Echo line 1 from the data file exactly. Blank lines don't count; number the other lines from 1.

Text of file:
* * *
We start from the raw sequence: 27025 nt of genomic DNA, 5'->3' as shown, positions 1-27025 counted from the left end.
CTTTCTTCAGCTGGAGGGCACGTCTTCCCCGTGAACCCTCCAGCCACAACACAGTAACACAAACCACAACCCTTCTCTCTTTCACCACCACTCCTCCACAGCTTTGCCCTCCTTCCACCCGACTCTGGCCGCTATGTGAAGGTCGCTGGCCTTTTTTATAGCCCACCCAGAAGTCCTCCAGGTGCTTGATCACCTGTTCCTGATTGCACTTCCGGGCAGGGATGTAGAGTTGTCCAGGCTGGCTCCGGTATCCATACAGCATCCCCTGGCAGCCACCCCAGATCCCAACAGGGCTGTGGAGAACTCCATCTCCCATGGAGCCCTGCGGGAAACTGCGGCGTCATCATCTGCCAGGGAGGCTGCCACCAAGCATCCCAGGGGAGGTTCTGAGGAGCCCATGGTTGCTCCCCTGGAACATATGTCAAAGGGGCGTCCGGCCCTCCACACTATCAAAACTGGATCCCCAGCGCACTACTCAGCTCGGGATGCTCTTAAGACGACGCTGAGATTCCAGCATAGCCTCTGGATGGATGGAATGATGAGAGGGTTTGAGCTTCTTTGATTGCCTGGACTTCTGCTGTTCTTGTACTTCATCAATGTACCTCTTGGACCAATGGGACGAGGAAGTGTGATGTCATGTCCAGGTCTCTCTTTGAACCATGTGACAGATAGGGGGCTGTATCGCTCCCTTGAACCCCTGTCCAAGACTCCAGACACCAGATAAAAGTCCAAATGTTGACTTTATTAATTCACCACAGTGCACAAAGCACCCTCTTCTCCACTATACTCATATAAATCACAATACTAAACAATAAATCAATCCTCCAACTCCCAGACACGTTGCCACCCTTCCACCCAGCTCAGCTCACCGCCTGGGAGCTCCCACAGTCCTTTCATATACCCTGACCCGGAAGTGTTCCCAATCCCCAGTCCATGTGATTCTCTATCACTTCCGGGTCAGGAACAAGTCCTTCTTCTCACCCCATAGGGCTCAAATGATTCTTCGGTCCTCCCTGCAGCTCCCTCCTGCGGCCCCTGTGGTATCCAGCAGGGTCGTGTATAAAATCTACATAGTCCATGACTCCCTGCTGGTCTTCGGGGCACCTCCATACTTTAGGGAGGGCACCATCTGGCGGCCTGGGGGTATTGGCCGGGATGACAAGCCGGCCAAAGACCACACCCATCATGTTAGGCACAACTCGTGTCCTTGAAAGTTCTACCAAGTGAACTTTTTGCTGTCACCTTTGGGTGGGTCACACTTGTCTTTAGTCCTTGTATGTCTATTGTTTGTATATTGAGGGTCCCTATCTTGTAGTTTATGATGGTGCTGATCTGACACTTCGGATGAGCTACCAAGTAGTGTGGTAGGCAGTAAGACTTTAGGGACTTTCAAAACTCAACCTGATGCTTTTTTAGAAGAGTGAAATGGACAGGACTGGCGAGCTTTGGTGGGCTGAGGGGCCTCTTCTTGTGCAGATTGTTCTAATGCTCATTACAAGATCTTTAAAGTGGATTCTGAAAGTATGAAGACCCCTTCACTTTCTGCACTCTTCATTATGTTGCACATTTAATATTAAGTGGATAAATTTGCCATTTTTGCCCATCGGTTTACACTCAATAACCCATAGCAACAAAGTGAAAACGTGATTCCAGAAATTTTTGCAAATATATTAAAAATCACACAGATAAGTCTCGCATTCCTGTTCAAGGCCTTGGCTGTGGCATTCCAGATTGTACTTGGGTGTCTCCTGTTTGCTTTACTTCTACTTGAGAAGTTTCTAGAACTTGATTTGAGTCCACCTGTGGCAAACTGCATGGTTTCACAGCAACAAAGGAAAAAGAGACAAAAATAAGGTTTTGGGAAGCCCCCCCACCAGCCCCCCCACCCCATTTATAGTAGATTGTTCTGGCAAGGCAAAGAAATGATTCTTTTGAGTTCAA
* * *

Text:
We start from the raw sequence: 27025 nt of genomic DNA, 5'->3' as shown, positions 1-27025 counted from the left end.